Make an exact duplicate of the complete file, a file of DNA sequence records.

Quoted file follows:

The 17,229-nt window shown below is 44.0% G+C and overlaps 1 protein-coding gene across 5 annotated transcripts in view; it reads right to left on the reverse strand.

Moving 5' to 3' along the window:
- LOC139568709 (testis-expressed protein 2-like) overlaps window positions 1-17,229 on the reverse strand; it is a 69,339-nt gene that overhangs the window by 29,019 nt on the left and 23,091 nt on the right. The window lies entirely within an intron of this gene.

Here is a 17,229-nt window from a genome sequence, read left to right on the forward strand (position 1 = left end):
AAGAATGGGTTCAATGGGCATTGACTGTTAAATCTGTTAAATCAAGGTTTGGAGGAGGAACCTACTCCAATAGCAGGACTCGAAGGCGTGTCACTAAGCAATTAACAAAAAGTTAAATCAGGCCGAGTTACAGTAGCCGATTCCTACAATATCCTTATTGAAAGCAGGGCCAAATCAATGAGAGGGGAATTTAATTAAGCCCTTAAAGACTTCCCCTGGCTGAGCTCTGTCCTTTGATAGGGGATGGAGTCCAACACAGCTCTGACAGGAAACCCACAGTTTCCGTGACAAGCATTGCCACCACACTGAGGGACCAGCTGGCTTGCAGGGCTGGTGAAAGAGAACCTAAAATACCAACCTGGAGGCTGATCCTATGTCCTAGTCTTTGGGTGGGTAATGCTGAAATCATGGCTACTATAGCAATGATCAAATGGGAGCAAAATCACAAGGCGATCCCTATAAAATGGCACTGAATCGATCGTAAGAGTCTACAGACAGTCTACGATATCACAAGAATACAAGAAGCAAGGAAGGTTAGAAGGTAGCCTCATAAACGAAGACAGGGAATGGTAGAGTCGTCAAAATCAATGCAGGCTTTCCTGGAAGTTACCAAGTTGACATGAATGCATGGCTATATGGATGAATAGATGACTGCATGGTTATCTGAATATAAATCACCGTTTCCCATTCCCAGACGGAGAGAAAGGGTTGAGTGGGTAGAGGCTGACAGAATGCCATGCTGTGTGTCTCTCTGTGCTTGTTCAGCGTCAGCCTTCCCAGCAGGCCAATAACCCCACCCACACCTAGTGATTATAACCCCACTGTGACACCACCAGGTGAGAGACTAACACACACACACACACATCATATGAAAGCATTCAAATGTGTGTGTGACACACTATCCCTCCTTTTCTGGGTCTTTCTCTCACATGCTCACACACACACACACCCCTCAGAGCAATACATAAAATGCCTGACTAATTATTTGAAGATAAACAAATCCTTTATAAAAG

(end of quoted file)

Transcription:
The 17,229-nt window shown below is 44.0% G+C and overlaps 1 protein-coding gene across 5 annotated transcripts in view; it reads right to left on the reverse strand.

Moving 5' to 3' along the window:
- LOC139568709 (testis-expressed protein 2-like) overlaps window positions 1-17,229 on the reverse strand; it is a 69,339-nt gene that overhangs the window by 29,019 nt on the left and 23,091 nt on the right. The window lies entirely within an intron of this gene.

Here is a 17,229-nt window from a genome sequence, read left to right on the forward strand (position 1 = left end):
AAGAATGGGTTCAATGGGCATTGACTGTTAAATCTGTTAAATCAAGGTTTGGAGGAGGAACCTACTCCAATAGCAGGACTCGAAGGCGTGTCACTAAGCAATTAACAAAAAGTTAAATCAGGCCGAGTTACAGTAGCCGATTCCTACAATATCCTTATTGAAAGCAGGGCCAAATCAATGAGAGGGGAATTTAATTAAGCCCTTAAAGACTTCCCCTGGCTGAGCTCTGTCCTTTGATAGGGGATGGAGTCCAACACAGCTCTGACAGGAAACCCACAGTTTCCGTGACAAGCATTGCCACCACACTGAGGGACCAGCTGGCTTGCAGGGCTGGTGAAAGAGAACCTAAAATACCAACCTGGAGGCTGATCCTATGTCCTAGTCTTTGGGTGGGTAATGCTGAAATCATGGCTACTATAGCAATGATCAAATGGGAGCAAAATCACAAGGCGATCCCTATAAAATGGCACTGAATCGATCGTAAGAGTCTACAGACAGTCTACGATATCACAAGAATACAAGAAGCAAGGAAGGTTAGAAGGTAGCCTCATAAACGAAGACAGGGAATGGTAGAGTCGTCAAAATCAATGCAGGCTTTCCTGGAAGTTACCAAGTTGACATGAATGCATGGCTATATGGATGAATAGATGACTGCATGGTTATCTGAATATAAATCACCGTTTCCCATTCCCAGACGGAGAGAAAGGGTTGAGTGGGTAGAGGCTGACAGAATGCCATGCTGTGTGTCTCTCTGTGCTTGTTCAGCGTCAGCCTTCCCAGCAGGCCAATAACCCCACCCACACCTAGTGATTATAACCCCACTGTGACACCACCAGGTGAGAGACTAACACACACACACACACATCATATGAAAGCATTCAAATGTGTGTGTGACACACTATCCCTCCTTTTCTGGGTCTTTCTCTCACATGCTCACACACACACACACCCCTCAGAGCAATACATAAAATGCCTGACTAATTATTTGAAGATAAACAAATCCTTTATAAAAG